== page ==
Augier L’Oceanique cognac (40.1% ABV) summary

The oldest cognac house, Augier was recently revived by Pernod Ricard. In 2013, the brand was relaunched with a craft image, producing small-batch cognacs with an edge. The Augier L'Oceanique is made using ugni blanc grapes grown on the Île d'Oléron, an island off the Atlantic coast of France. This cognac is fresh and light, marrying raisins with orchard fruits and hints of tobacco.


What is the Augier cognac house?

Augier is the oldest cognac house. Founded in 1643 by Philippe Augier, son of a well-to-do legal family from Châteauneuf-sur-Charente, the cognac house likely predates the term 'cognac' itself. The firm was recently revived when Pernod Ricard reintroduced the brand to the market in 2013.

Philippe and Daniel Augier were in the right place at the right time: Châteauneuf-sur-Charente is the smallest of just three towns in the epicenter of the Charente vineyards. Savvy businessmen, the Aguier boys established ties with other prominent families, such as Martell, and worked in tandem to export their bottles to Great Britain, Germany and the colonies.

By 1745, the firm’s eaux-de-vie was crossing the Atlantic under the watchful eye of the French Marquis de Vaudreuil, the Canadian-born commander of the Royal Marines who would become governor of French Louisiana.

But, Augier’s market share was gradually swallowed up by the great cognac houses, such as Hennessy and Martell. Though it wasn’t as prominent by the 20th century, Augier cognac was still popular enough with the right people to be served to the Paris Liberation Committee following the liberation of the capital in 1945.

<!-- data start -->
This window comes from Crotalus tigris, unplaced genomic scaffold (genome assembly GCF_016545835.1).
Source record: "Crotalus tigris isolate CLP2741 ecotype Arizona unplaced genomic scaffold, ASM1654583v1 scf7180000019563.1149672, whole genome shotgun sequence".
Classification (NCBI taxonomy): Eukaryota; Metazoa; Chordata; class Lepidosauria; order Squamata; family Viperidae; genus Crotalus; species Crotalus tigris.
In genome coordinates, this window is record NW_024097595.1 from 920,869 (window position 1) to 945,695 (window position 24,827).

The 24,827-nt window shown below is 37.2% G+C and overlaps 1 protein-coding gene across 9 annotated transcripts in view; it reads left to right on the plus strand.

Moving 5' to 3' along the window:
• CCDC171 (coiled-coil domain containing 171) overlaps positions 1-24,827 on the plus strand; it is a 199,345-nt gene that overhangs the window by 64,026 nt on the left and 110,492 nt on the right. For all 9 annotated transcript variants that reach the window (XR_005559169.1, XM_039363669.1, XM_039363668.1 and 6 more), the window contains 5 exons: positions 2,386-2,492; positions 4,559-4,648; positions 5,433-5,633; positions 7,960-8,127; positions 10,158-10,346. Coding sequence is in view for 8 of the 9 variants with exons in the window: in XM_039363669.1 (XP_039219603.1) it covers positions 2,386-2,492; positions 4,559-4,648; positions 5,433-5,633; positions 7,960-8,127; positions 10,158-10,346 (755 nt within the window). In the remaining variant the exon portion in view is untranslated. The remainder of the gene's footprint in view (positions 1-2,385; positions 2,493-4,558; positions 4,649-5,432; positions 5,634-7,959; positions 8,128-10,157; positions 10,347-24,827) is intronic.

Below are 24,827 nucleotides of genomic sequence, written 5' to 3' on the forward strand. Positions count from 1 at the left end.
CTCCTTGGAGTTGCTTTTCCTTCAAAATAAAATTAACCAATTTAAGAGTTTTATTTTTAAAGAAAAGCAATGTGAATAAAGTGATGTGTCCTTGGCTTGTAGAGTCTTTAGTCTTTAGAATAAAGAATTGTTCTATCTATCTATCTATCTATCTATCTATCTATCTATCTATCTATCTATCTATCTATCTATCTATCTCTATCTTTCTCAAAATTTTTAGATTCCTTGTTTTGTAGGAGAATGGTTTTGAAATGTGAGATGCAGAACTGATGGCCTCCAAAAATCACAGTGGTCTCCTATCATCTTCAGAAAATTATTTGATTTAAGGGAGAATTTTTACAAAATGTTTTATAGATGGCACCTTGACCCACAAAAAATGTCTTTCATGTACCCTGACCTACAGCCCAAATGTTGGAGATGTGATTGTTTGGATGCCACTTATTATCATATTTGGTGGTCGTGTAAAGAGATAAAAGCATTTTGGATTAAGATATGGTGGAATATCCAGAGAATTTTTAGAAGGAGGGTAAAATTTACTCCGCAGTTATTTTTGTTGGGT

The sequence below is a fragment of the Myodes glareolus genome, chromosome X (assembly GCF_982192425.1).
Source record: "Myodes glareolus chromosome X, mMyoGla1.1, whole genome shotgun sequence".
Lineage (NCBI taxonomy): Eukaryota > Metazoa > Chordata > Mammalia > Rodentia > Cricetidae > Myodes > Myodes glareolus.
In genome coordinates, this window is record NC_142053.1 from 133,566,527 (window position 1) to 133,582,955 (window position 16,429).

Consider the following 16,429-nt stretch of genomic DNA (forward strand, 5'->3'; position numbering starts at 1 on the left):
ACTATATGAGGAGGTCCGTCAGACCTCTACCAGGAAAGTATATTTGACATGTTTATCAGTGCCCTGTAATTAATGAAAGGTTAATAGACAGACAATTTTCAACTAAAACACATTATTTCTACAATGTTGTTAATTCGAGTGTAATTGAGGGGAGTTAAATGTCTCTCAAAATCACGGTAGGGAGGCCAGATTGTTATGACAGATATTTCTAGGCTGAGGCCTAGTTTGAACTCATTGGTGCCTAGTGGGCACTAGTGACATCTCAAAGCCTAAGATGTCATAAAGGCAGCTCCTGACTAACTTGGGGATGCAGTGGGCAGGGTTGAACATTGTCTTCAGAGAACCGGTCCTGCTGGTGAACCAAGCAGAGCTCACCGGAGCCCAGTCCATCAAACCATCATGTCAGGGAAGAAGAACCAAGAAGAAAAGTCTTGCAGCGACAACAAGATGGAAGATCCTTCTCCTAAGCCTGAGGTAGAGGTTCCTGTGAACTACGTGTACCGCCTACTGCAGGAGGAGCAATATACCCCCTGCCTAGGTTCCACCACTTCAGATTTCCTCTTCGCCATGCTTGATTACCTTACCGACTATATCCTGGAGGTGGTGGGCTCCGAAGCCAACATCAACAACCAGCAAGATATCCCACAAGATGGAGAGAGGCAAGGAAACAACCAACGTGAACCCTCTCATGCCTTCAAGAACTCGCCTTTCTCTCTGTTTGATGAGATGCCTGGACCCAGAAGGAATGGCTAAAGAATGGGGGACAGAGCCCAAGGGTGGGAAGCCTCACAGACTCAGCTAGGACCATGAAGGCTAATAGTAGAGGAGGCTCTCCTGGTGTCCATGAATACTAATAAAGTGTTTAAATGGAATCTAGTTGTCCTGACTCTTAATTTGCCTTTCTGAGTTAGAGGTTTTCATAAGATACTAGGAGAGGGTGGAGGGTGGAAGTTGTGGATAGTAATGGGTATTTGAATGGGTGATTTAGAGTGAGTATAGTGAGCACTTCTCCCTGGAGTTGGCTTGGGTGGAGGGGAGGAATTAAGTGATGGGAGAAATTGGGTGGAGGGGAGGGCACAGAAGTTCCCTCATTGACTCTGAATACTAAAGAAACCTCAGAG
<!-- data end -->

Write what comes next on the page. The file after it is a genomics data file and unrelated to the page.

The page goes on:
Now, Augier stands out for doing things differently. While other houses primarily use ugni blanc grapes, Augier employs the lesser-spotted Folle Blanche. Lees (dead yeast cells) are deployed carefully in distillation, and non-chill filtration is used to preserve the precious aromas.

Thanks to the distillation of various under-utilised grape varieties and production in small batches of 10,000 cases, Augier has become a go-to bottle for enthusiasts looking to try something new.

How does Augier L’Oceanique taste?

The Augier L’Oceanique uses ugni blanc grapes grown on the Île d'Oléron, and has everything you’d expect from a cognac born by the sea.

There's a spring Sunday morning freshness to the nose, full of pears and honey. The salty sea air that braced the grapes is sprinkled throughout the palate, seasoning a light citrus and orchard fruit combination; apple comes to the fore with grapefruit before leaning into a tobacco and leather finish.

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This review was last updated in December 2020. If you have any questions, suggestions for future reviews or spot anything that has changed in price or availability please get in touch at